Graduate forward Robin Bjornholm-Jatta fights for possession in a game against Army on Aug. 28. The men’s soccer team has many experienced players on the roster this season. ARACELY JIMENEZ/THE STATESMAN

For sports teams, there consists a head coach, one or several assistant coaches and a captain. All of those positions are leaders who will show their team in the best light and be the most mature people on field, court or diamond.

Luckily for the Stony Brook men’s soccer team, there are more leaders on the team than usual this season.

“We got a lot of seniors this year,” senior defender Danny Espinoza said. “We tell each other each day, ‘We’re an experienced group, we gotta show that on the field. We tell the freshmen to stay patient, this is how we work here. The transfer [students] know too. We implant that into their brains.”

This year, the Seawolves will have eight seniors on their roster – eight players who have spent the last three years in search of the elusive America East Championship. The last time the men’s soccer team won an America East Championship was the 2011 season – three years before any of the seniors played for the team.

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They will also have the right men for the job, as the team’s head coach, Ryan Anatol, and associate head coach Dannie Merida are still a part of the program. They were in their same positions the year they won the America East, and now they look to get back to the top of the conference six years later. Another connection between the teams lies within one family. Graduate defender Eric McKenna’s older brother, Keith McKenna, was on the 2011 Championship winning team.

Some differences between the teams include the experience of players. The team that won it all had four seniors on their roster, while the 2017 team doubles that number with eight. A notable difference is the amount of transfer and graduate students. The 2011 team had zero transfers and graduate students, while this year’s team has three.

Despite the America East tournament still being far away, players think that this year is their year to win the big one.

“We need to stay healthy first, and we need to stay together,” Espinoza said. “It’s gonna be a long season, there’s going to be ups and downs. We’re an experienced group. I don’t know what it is, but it feels like this year is that year.”

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Stony Brook made its way back into the America East Tournament last season as the No. 1 seed. They earned the right to host a playoff game in the America East Tournament with the help of a strong road schedule and a 4-2-1 conference record. However, Stony Brook’s dream was cut short due to a last minute loss against Hartford.

Coach Anatol has the America East Championship on his mind always during the season. With a 2-1-0 record early on in the season, including wins against Canisius and Seton Hall, he is taking things one game at a time.

“We are a long way away from conference play, our non-conference schedule is important to us,” Anatol said. “Each game is important to us. Each day is important to us. At this point in the season, we need to get better with each day.”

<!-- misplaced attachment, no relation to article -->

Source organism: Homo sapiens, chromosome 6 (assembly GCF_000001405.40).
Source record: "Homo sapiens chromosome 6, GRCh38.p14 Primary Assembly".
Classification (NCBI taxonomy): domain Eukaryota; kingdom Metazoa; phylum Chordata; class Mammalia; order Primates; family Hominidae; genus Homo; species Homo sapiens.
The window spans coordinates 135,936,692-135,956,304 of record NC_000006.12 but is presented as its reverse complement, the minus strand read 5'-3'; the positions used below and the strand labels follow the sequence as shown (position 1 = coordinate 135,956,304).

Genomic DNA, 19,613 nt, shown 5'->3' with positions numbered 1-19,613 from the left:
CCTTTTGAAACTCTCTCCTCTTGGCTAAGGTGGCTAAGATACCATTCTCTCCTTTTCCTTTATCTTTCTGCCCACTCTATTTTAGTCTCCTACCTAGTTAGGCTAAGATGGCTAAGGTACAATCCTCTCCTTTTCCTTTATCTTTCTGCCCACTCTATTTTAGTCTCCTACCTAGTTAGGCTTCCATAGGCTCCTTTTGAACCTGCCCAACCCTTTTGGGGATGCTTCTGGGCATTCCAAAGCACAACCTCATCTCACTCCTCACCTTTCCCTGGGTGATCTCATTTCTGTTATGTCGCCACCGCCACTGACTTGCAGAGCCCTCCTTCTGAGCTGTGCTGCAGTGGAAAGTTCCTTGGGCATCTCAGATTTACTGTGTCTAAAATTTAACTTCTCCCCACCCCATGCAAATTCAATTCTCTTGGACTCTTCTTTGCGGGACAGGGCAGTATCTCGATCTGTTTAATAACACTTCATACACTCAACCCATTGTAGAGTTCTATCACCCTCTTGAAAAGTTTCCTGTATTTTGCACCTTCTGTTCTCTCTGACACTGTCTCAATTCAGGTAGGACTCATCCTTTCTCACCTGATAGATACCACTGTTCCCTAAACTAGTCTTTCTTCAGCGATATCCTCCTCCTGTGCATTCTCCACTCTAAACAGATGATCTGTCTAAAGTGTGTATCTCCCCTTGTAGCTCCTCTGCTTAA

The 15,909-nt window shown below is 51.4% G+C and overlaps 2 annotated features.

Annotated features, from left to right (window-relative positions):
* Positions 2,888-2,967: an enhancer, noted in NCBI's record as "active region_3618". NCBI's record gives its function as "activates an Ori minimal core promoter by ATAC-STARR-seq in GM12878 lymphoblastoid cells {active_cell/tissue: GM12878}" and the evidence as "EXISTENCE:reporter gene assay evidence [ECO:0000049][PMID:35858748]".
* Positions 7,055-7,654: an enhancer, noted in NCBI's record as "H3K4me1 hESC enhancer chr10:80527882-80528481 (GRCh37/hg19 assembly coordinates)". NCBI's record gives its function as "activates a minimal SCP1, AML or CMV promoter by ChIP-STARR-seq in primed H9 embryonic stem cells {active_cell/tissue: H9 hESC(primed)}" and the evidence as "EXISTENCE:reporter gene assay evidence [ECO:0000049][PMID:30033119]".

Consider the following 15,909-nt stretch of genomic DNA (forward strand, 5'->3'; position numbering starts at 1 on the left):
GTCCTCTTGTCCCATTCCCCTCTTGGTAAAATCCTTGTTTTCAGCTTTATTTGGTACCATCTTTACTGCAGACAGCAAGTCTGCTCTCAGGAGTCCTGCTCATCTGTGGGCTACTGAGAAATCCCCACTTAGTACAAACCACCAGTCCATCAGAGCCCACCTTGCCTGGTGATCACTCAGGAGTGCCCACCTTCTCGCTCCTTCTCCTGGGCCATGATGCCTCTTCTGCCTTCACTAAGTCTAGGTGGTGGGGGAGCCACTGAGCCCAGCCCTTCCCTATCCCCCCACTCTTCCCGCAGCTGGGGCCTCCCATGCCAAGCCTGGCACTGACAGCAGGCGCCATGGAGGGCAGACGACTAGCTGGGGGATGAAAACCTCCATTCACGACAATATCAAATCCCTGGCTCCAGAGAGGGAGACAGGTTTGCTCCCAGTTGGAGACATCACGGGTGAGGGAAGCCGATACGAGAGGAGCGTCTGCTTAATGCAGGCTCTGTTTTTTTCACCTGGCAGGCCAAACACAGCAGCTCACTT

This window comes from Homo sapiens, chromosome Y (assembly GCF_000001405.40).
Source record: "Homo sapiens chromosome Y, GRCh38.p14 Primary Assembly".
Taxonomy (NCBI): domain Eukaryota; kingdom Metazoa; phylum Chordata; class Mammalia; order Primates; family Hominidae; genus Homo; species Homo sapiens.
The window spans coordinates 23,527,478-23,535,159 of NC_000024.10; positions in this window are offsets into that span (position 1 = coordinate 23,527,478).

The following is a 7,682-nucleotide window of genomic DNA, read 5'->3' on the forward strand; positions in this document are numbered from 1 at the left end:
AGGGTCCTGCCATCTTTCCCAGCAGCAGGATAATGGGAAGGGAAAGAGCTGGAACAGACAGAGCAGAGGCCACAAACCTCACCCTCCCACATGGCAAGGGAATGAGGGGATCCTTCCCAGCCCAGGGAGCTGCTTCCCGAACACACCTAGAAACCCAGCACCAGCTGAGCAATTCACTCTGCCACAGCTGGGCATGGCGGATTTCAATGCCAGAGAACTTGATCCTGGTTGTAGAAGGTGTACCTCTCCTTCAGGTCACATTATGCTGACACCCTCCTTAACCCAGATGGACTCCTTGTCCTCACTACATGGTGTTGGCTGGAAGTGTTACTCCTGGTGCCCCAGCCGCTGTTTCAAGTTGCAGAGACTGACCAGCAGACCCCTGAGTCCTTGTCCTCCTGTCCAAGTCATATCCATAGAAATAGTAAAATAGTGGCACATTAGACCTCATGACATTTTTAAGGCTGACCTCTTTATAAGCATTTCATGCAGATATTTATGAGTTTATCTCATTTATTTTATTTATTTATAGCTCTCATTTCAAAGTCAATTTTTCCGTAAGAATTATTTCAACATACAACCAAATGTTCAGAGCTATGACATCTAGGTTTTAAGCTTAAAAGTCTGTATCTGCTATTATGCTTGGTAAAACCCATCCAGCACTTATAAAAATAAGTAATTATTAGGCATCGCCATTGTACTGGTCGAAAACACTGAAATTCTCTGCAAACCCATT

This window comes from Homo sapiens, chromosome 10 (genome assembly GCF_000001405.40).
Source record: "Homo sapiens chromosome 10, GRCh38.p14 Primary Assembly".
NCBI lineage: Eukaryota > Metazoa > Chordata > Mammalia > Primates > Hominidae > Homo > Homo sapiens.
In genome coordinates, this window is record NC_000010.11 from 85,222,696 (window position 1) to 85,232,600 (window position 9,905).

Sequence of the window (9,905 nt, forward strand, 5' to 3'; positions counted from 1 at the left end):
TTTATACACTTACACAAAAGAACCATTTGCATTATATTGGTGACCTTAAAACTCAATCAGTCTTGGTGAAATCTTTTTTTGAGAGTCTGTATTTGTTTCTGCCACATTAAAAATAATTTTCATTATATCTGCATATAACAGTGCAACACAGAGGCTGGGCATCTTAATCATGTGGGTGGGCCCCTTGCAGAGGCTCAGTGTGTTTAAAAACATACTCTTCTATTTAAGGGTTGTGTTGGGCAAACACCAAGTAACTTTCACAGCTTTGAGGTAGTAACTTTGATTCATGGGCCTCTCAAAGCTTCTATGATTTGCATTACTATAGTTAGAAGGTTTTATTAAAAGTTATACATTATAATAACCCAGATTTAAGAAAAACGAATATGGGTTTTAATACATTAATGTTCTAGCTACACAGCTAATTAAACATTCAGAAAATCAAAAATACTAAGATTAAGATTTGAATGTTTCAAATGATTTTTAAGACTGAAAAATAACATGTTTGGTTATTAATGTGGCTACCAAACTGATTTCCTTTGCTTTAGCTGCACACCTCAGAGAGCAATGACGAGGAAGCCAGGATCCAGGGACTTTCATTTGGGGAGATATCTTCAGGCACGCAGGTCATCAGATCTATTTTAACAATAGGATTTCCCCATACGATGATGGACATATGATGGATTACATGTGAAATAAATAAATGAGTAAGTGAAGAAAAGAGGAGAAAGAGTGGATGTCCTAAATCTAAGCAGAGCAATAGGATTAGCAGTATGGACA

Anatol likes to pick a game that happens early in the season and use it as motivation and a reminder for his team. That game, in his opinion, has already happened.

“When you look at the Army game, in fairness to our guys, the energy was a lot higher than our previous games,” Anatol said. “Early on in the year, you have to take a loss and learn from it. I think if we can match our intensity with each game and get higher, then we’ll be in a good position to be successful. It’s still early in the year though, so we need to take lessons from each game and get better.”

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With a home non-conference matchup against Central Connecticut State for Stony Brook, the team will look to improve upon its solid early season start and take the next step on the road to another America East Championship win.  

Player to Watch-

Graduate forward Robin Bjornholm-Jatta has been on the Kenneth P. LaValle Stadium field for only three games so far. After spending one year at Coastal Carolina, the forward is ready to build on his early season performance. His play has already labeled him a must-watch player for the team this upcoming season.

He may be new to the Stony Brook campus, but Bjornholm-Jatta transferred over knowing several teammates already. During his time in Norway, while playing on Rosenborg BK, he played alongside junior midfielder Serge Gamwanya and fifth year defender Lars Togstad.

In a matter of games, the transfer has changed the lineup from the previous year. In 2016, senior forward Vince Erdei was the lone striker amongst the starting 11. Since Bjornholm-Jatta’s entrance to the lineup, the system has changed. Coach Anatol has started the Norwegian forward alongside Erdei, now having two goalscorers up top instead one lone forward.

He only has one goal on the season, but do not let the statistics fool you. Bjornholm-Jatta’s play on the field has paid dividends for the Seawolves. His passing, shooting, soccer I.Q. and athleticism have made him a nightmare for opposing defenders.

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However, the Norwegian does not think about himself on the field – he thinks about where his team can improve.

“So far, the experience has been okay, I only have one goal and no assists so there is definitely room for improvement,” Bjornholm-Jatta said. “So far though, we’ve had a great start, but a great start doesn’t mean anything unless you follow up with it. So we need to keep working and get some more goals and get us some more wins.”

After a strong showing early on in his first season with the Seawolves, Bjornholm-Jatta is sure to be a welcome addition to the Seawolves’ attack.

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